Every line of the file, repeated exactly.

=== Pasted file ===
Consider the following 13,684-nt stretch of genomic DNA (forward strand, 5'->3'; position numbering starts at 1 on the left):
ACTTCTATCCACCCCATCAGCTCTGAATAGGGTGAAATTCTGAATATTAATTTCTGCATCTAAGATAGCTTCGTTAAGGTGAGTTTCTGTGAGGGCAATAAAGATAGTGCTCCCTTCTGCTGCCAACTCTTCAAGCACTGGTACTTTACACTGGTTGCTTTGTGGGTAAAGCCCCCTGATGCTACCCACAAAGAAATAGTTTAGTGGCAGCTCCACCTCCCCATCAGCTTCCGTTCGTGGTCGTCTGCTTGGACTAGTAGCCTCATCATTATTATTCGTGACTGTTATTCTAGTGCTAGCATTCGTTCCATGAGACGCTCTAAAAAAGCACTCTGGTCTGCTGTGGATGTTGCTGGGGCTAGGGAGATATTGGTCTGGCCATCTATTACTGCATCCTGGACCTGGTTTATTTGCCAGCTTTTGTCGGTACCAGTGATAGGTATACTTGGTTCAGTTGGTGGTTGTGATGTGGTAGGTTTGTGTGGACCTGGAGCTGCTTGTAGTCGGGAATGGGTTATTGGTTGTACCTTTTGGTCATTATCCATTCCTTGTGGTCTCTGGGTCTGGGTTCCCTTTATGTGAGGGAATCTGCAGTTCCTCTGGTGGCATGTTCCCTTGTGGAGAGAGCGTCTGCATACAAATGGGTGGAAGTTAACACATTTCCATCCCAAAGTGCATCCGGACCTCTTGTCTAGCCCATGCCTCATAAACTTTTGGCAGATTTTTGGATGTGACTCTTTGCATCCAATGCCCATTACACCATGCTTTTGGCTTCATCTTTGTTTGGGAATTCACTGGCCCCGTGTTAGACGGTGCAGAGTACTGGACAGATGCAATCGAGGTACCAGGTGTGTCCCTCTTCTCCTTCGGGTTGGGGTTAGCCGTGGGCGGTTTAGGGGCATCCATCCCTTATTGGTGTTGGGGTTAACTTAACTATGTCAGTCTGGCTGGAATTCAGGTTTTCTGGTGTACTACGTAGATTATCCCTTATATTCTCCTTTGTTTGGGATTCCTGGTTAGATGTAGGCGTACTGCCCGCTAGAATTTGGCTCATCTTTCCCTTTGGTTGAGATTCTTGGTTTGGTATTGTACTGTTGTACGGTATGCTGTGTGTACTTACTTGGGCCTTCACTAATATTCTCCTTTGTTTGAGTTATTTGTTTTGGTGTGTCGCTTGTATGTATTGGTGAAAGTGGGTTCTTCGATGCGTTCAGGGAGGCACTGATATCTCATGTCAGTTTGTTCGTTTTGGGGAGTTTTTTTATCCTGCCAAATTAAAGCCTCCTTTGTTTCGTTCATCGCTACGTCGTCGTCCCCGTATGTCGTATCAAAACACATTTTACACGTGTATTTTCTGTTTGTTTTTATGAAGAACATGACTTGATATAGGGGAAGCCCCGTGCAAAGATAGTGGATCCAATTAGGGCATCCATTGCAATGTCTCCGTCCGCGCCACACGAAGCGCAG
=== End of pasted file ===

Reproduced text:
Consider the following 13,684-nt stretch of genomic DNA (forward strand, 5'->3'; position numbering starts at 1 on the left):
ACTTCTATCCACCCCATCAGCTCTGAATAGGGTGAAATTCTGAATATTAATTTCTGCATCTAAGATAGCTTCGTTAAGGTGAGTTTCTGTGAGGGCAATAAAGATAGTGCTCCCTTCTGCTGCCAACTCTTCAAGCACTGGTACTTTACACTGGTTGCTTTGTGGGTAAAGCCCCCTGATGCTACCCACAAAGAAATAGTTTAGTGGCAGCTCCACCTCCCCATCAGCTTCCGTTCGTGGTCGTCTGCTTGGACTAGTAGCCTCATCATTATTATTCGTGACTGTTATTCTAGTGCTAGCATTCGTTCCATGAGACGCTCTAAAAAAGCACTCTGGTCTGCTGTGGATGTTGCTGGGGCTAGGGAGATATTGGTCTGGCCATCTATTACTGCATCCTGGACCTGGTTTATTTGCCAGCTTTTGTCGGTACCAGTGATAGGTATACTTGGTTCAGTTGGTGGTTGTGATGTGGTAGGTTTGTGTGGACCTGGAGCTGCTTGTAGTCGGGAATGGGTTATTGGTTGTACCTTTTGGTCATTATCCATTCCTTGTGGTCTCTGGGTCTGGGTTCCCTTTATGTGAGGGAATCTGCAGTTCCTCTGGTGGCATGTTCCCTTGTGGAGAGAGCGTCTGCATACAAATGGGTGGAAGTTAACACATTTCCATCCCAAAGTGCATCCGGACCTCTTGTCTAGCCCATGCCTCATAAACTTTTGGCAGATTTTTGGATGTGACTCTTTGCATCCAATGCCCATTACACCATGCTTTTGGCTTCATCTTTGTTTGGGAATTCACTGGCCCCGTGTTAGACGGTGCAGAGTACTGGACAGATGCAATCGAGGTACCAGGTGTGTCCCTCTTCTCCTTCGGGTTGGGGTTAGCCGTGGGCGGTTTAGGGGCATCCATCCCTTATTGGTGTTGGGGTTAACTTAACTATGTCAGTCTGGCTGGAATTCAGGTTTTCTGGTGTACTACGTAGATTATCCCTTATATTCTCCTTTGTTTGGGATTCCTGGTTAGATGTAGGCGTACTGCCCGCTAGAATTTGGCTCATCTTTCCCTTTGGTTGAGATTCTTGGTTTGGTATTGTACTGTTGTACGGTATGCTGTGTGTACTTACTTGGGCCTTCACTAATATTCTCCTTTGTTTGAGTTATTTGTTTTGGTGTGTCGCTTGTATGTATTGGTGAAAGTGGGTTCTTCGATGCGTTCAGGGAGGCACTGATATCTCATGTCAGTTTGTTCGTTTTGGGGAGTTTTTTTATCCTGCCAAATTAAAGCCTCCTTTGTTTCGTTCATCGCTACGTCGTCGTCCCCGTATGTCGTATCAAAACACATTTTACACGTGTATTTTCTGTTTGTTTTTATGAAGAACATGACTTGATATAGGGGAAGCCCCGTGCAAAGATAGTGGATCCAATTAGGGCATCCATTGCAATGTCTCCGTCCGCGCCACACGAAGCGCAG